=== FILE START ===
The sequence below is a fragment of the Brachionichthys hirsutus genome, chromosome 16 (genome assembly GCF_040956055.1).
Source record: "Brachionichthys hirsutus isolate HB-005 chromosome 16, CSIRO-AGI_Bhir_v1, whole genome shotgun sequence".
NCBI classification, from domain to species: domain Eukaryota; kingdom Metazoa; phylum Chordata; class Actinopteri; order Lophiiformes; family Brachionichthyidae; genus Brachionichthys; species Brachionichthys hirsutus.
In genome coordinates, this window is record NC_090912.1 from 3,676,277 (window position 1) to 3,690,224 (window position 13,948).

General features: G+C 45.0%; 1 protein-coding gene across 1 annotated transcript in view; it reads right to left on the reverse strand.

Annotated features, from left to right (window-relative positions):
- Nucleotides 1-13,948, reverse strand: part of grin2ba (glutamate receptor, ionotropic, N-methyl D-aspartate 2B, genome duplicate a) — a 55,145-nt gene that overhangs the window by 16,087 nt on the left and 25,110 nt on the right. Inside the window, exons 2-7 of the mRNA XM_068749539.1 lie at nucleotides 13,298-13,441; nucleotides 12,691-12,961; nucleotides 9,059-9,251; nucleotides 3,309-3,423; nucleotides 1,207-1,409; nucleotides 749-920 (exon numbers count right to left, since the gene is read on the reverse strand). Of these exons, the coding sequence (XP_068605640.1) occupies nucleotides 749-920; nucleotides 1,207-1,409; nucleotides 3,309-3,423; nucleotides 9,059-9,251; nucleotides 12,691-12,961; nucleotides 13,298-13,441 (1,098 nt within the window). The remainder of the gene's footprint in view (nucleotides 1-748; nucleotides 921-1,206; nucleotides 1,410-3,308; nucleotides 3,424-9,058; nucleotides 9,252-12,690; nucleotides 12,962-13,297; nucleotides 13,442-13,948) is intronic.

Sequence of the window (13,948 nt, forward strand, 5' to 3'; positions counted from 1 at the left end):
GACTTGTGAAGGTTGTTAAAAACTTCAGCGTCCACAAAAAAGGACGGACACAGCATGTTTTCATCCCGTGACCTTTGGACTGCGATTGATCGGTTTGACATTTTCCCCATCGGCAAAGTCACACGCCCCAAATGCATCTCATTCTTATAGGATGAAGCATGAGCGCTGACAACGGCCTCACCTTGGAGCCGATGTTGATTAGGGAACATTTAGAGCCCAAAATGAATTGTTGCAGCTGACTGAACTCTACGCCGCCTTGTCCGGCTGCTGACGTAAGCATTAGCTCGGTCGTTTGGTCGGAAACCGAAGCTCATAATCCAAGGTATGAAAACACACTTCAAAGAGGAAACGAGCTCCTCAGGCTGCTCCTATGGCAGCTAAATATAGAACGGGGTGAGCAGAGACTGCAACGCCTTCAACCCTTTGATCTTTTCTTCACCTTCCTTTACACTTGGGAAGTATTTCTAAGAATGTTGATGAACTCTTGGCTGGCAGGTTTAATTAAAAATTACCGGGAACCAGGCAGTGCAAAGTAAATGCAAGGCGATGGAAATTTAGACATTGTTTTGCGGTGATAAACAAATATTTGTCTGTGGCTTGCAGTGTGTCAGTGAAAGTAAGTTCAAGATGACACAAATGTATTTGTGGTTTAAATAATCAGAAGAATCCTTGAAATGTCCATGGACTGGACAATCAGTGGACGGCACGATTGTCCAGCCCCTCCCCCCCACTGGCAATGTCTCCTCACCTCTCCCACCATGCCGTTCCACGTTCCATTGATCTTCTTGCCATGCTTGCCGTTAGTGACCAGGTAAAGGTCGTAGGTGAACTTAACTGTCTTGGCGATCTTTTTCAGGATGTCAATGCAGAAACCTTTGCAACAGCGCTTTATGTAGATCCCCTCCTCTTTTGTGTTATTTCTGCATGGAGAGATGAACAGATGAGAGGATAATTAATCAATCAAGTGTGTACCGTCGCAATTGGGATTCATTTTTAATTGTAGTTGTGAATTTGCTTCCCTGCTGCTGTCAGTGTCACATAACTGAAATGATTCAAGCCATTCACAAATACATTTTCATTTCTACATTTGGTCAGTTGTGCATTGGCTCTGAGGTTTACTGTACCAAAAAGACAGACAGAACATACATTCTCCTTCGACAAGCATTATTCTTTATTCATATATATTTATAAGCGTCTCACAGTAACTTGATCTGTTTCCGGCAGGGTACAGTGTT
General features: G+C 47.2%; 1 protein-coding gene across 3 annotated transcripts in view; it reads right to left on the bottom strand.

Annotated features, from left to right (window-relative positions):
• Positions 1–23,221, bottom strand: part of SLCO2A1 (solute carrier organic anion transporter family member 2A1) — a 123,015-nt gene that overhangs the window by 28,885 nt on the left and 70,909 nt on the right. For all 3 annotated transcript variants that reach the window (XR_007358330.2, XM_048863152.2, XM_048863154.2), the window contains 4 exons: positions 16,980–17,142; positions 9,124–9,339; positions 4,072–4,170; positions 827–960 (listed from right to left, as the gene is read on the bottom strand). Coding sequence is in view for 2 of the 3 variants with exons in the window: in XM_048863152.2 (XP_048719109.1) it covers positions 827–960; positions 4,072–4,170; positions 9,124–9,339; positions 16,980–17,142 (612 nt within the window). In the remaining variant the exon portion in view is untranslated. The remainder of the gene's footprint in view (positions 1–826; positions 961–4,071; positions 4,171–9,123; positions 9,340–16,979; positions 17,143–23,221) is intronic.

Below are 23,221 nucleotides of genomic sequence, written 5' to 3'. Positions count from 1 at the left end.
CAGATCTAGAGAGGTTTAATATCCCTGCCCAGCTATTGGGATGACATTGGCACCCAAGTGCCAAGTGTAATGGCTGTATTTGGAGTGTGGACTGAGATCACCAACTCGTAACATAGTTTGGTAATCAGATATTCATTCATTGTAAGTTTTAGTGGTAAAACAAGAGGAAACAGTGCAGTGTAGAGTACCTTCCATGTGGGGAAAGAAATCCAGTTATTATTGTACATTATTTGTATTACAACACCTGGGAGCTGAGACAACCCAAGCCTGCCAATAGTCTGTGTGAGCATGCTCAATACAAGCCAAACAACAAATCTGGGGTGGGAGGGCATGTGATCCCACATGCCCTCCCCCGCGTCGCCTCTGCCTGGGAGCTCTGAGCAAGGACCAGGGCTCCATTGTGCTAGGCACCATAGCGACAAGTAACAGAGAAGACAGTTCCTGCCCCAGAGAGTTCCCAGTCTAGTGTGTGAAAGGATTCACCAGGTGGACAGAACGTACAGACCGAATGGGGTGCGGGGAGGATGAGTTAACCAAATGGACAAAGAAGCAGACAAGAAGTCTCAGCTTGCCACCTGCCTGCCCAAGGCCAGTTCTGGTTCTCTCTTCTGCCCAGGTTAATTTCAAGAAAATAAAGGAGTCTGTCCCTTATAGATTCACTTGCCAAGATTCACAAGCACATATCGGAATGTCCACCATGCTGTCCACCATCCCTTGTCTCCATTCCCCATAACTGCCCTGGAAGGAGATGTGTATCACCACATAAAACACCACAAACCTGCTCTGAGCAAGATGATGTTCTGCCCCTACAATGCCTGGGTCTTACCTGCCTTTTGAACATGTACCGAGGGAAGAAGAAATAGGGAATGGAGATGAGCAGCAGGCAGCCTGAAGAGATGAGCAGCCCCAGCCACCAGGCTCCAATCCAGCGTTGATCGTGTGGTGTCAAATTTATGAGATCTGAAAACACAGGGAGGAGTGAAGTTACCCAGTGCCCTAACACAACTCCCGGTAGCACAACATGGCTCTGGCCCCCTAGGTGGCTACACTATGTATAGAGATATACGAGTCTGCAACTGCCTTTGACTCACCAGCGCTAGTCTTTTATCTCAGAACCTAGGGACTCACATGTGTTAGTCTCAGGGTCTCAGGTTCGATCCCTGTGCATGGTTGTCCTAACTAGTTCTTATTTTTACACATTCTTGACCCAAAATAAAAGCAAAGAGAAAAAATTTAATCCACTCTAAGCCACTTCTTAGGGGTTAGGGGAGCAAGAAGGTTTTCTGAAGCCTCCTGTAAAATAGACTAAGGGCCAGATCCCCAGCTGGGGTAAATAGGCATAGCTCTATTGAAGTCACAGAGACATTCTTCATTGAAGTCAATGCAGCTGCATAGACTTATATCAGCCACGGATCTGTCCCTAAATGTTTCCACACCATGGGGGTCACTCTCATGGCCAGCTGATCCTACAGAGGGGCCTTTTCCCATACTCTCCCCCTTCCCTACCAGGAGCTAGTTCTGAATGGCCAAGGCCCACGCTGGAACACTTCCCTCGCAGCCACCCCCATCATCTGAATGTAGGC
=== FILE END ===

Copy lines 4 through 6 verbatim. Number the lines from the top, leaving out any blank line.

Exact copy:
In genome coordinates, this window is record NC_090912.1 from 3,676,277 (window position 1) to 3,690,224 (window position 13,948).

General features: G+C 45.0%; 1 protein-coding gene across 1 annotated transcript in view; it reads right to left on the reverse strand.

Annotated features, from left to right (window-relative positions):